Another Flashing Red Light: Euro Liquidity Shortage Leads To First ECB Sterilization Failure Since November 2011

Tyler Durden's picture

The ECB's original bond monetization program (the SMP) may now be defunct, having been replaced with the mythical OMT which will work as long as it never has to be used (see Spain), but its aftereffects linger on. Specifically, the aftermath of the SMP manifests itself in the weekly sterilization of accrued SMP bond purchases, which at last check amounted to some €208.5 billion. Why do we bring this up? Because a few hours earlier, the ECB failed, for the first time, to find enough demand and interest to sterilize the full amount of rolling peripheral bond purchases, and was instead able to find only enough bidders, 43 of them or the lowest in a year, to "sterilize" just €197.6 billion of the total weekly allottment. The last time the ECB failed in a sterilization action? November 29, 2011, one day before the coordinated global central bank bailout of 2011.

In other words, just like last year when things were going from bad to worse in Europe, the old continent's banks are suddenly facing a major liquidity shortage, which however would not be news to anyone who read our piece from yesterday "Surge In Marginal Lending Facility Usage To One Year Highs Confirms Year End EUR Repatriation" in which we said that Europe's banks "suddenly find themselves needing gobs of liquidity - not USD-denominated liquidity, but domestic, EUR-based." Sure enough, today we just got confirmation of how truly bad this issue is.

But what makes things much worse is that sterilization failures like today are not supposed to happen in a post LTRO 1 and 2 world in which the European banks are flush with €1 trillion in excess liquidity. And yet it did.

This is how the historical weekly sterilization have looked in the past year. What is obvious is that despite our speculation that this is merely a year end window dressing event, since the last such failure in November 2011, there has been no seasonality to the Bid to Cover pattern, which instead has deteriorated in virtually a straight line since one year ago. Anything below 1.0x on the right (Bid to Cover) axis means a sterilization failure as there were not enough bids tendered to cover the full needed amount.

Here is how the WSJ described the last time, in November 2011, there was such a dramatic failure of the ECB to telegraph liquidity sufficiency:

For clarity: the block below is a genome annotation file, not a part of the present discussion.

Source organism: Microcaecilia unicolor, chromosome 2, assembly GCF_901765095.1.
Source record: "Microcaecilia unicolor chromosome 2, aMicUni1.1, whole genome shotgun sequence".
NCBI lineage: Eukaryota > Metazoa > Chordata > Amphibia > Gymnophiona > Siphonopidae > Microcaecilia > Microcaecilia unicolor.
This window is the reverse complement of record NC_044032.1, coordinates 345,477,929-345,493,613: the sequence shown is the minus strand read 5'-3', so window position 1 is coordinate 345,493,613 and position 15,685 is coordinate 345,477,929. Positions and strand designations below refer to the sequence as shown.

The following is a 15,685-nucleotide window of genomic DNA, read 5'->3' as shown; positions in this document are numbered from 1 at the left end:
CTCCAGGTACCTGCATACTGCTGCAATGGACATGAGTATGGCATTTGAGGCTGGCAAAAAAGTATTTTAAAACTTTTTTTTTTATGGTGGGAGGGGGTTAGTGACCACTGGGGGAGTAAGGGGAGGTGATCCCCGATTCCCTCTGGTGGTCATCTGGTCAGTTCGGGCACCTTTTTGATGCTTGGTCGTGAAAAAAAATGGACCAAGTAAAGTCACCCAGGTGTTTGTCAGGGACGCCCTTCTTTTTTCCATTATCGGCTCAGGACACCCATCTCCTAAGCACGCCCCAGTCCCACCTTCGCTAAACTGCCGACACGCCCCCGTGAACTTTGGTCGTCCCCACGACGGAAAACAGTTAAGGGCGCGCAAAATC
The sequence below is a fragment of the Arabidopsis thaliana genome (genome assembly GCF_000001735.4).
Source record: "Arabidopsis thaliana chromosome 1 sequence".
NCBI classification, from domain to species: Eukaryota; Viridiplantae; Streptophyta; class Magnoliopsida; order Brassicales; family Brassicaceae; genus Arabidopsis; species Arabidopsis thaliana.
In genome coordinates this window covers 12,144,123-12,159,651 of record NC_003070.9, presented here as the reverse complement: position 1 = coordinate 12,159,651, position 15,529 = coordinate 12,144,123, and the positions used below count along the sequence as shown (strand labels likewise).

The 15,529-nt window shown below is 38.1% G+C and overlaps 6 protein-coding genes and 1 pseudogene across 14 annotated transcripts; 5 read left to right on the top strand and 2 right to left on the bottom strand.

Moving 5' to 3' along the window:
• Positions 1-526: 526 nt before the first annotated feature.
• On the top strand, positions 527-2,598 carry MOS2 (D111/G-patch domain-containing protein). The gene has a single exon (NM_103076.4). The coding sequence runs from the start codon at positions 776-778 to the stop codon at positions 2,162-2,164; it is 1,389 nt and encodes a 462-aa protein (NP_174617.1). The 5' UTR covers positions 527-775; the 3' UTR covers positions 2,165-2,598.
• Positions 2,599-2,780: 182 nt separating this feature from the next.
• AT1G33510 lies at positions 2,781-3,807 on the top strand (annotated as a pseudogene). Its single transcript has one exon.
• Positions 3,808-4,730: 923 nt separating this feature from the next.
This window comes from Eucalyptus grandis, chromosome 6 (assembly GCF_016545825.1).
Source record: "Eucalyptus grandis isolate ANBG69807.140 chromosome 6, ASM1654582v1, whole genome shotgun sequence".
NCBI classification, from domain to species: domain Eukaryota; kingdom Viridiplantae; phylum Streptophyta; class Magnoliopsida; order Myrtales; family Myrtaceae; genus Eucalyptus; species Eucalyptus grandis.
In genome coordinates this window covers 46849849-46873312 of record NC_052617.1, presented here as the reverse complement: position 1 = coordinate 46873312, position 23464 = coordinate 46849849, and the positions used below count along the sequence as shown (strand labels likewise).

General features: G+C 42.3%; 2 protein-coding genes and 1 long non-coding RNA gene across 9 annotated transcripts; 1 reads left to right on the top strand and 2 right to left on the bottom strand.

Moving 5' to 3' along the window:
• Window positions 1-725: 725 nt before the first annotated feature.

The data suggest that banks are hoarding cash amid the euro zone’s intensifying debt crisis.

The ECB only drained EUR194.199 billion in its weekly operation, below the target of EUR203.5 billion. The target amount equals the total volume of purchases under the ECB’s program for buying euro-zone government bonds on the secondary market.

It is the first time that the ECB has missed the mark on a draining operation since May and only the sixth time since the ECB started its bond-buying program in May 2010. It is also the first time that the draining operation has failed since the ECB revived the program in August.


Peter Chatwell, an Interest Rate Strategist at Credit Agricole CIB, said banks’ concerns about collateral may have prompted them to use their cash differently than they have in the past. Banks right now may “not want to give money to the ECB when there are [treasury] bills on offer and they can be used as collateral at the ECB.”


Following the announcement of the failed operation, the euro dropped against the dollar, reversing gains made earlier Tuesday after Italy’s debt auction.

Ironically enough, today the EUR has soared in the aftermath of the sterilization failure.

Which means two things:

i) either the Bank of International Settlements is actively manipulating the EUR higher in hopes of making market participants ignore this development, as it has done in the past (documented here), or

ii) the surging EUR, as we have speculated repeatedly, is nothing but a function of accelerating asset repatriation as European banks scramble to procure EUR liquidity.

Of course by rising, the EURUSD drags higher all correlated risk pairs, which in turns sends global markets higher. Sadly, this is happening for all the wrong reasons, and reminds us of the quarterly bank DVA/CVA fudge where a bank's bottom line is better the worse a bank's current viability is (as defined by its credit spread risk).

Because what is happening behind the scenes is some confused DE Shaw or GETCO algo is interpreting yet another European liquidity shortage as a risk on signal.

Which, in turn, once again shows what a total farce this market has become.

Source: ECB